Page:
In a statement released to the press, Panasonic Malaysia denied that it would be shutting down the operations of several of its factories in Malaysia.
The verdict is clear, Panasonic Malaysia will not be closing its doors in Malaysia.
Yesterday (June 1), reports by Malaysiakini stated that the company, which has been operating in Malaysia since 1965, was reportedly planning to close some of its manufacturing plants in the country.
This decision is expected to result in hundreds of workers losing their jobs.
One of the divisions that has already been shut down is the kitchen appliances manufacturing operations in the SA1 plant in Shah Alam, affecting 75 local workers.
According to the report, the closures are believed to be part of a global production realignment strategy by Panasonic Group, aiming to optimize operations and adapt to changing market conditions.
However, shortly after the article had gone viral, Panasonic Malaysia issued a statement denying that it would be shutting down the operations of several of its factories in Malaysia.
Clearing the air, Panasonic clarified that it is only closing down two product manufacturing departments at its SA1 plant in Shah Alam after completing a rationalization exercise and business restructuring on 1 March.
The company stated that no other plants or departments are affected by the closures.
Additionally, they also noted that some employees in the affected departments were given the option of a mutual separation scheme (MSS), and a significant number of them voluntarily chose this option.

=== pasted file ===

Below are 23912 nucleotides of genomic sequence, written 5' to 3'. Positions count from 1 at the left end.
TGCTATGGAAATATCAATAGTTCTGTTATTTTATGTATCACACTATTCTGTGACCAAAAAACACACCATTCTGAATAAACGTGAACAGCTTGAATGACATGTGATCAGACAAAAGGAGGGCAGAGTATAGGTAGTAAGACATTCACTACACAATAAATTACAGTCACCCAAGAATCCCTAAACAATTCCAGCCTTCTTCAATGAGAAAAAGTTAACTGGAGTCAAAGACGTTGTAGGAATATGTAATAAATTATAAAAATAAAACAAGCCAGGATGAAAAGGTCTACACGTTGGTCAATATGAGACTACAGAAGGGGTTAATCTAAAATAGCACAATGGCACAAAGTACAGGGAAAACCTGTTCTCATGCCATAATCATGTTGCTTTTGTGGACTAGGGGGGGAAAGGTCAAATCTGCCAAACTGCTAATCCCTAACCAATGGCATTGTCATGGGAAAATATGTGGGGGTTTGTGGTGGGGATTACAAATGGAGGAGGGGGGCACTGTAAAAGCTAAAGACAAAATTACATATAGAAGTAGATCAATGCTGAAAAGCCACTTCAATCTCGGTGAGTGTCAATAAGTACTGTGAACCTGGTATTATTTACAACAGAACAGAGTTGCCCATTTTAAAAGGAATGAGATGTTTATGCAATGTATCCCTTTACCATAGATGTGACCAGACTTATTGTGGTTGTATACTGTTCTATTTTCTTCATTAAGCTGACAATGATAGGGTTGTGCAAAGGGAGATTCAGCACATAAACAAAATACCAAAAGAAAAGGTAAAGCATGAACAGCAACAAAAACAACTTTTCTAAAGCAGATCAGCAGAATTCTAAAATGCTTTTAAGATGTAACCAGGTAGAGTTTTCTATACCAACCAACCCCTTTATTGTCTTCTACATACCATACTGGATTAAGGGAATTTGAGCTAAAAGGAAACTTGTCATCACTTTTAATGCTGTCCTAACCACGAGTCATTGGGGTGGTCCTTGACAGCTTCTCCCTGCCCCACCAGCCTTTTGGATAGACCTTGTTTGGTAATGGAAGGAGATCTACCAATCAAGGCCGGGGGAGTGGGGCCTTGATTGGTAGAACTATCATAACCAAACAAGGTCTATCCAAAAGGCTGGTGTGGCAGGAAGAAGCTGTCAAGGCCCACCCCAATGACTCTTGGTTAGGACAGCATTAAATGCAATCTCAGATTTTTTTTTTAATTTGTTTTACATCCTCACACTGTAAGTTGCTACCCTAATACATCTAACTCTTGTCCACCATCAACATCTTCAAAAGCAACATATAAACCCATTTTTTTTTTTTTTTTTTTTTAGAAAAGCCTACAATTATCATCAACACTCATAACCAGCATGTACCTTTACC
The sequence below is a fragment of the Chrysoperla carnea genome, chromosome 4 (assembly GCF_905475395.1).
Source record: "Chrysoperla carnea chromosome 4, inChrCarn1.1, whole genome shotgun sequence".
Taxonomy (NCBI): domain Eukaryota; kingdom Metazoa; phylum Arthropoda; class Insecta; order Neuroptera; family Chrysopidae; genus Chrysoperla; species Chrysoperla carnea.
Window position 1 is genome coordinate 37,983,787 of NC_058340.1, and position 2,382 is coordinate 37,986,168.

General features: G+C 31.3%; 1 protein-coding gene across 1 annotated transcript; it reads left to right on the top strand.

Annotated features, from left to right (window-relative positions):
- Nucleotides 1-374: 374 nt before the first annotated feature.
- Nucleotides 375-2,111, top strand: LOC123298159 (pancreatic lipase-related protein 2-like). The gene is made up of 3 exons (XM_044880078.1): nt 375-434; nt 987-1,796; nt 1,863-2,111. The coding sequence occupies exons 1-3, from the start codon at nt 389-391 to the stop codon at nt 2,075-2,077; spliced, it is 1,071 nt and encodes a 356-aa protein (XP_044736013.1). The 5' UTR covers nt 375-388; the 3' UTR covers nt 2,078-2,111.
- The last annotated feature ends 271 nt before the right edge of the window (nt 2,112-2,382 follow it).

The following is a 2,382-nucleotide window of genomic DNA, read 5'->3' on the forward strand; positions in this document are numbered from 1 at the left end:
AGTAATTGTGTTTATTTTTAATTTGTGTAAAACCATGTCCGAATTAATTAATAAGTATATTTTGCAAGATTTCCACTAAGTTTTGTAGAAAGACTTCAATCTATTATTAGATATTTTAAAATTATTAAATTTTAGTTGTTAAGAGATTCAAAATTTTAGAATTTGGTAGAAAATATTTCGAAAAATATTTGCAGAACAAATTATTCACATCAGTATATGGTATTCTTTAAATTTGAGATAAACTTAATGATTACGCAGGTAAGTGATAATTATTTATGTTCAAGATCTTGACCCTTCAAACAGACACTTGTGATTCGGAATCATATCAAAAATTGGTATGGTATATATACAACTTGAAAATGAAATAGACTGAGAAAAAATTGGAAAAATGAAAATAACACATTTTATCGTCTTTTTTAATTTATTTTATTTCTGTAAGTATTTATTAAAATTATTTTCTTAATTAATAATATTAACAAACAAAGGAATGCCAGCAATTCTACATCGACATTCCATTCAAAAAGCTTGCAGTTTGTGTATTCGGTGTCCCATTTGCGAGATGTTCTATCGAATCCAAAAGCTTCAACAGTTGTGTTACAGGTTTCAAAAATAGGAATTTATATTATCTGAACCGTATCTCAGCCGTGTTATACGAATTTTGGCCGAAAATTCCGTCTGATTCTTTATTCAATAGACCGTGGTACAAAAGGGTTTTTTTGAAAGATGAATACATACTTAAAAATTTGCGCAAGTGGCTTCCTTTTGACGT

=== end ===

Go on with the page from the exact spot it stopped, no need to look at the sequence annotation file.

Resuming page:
Panasonic assured that those who opted for the MSS received compensation packages that are fair and above industry norms.
For the remaining employees who did not choose the MSS, the company’s human resource department has offered them the opportunity to be transferred to other departments within Panasonic Malaysia, in positions that align with their skills and potential for growth.
Besides that, citing an unnamed source, Malaysiakini also added that Panasonic’s decision to close some of its operations was reportedly influenced by the company losing two lawsuits in the previous year.
The lawsuits involved former suppliers, executive director Chen Ah Huat, and employees.
The unnamed source claimed that Chen was asked to leave the company in 2013, and the contracts of 15 managers were terminated as well.
However, Panasonic has stated that the two lawsuits, which were filed in 2016 and 2017, have been “successfully resolved.”
The company emphasized that these legal cases are separate and unrelated to the recent rationalization exercise and business restructuring, which was completed on 31 March.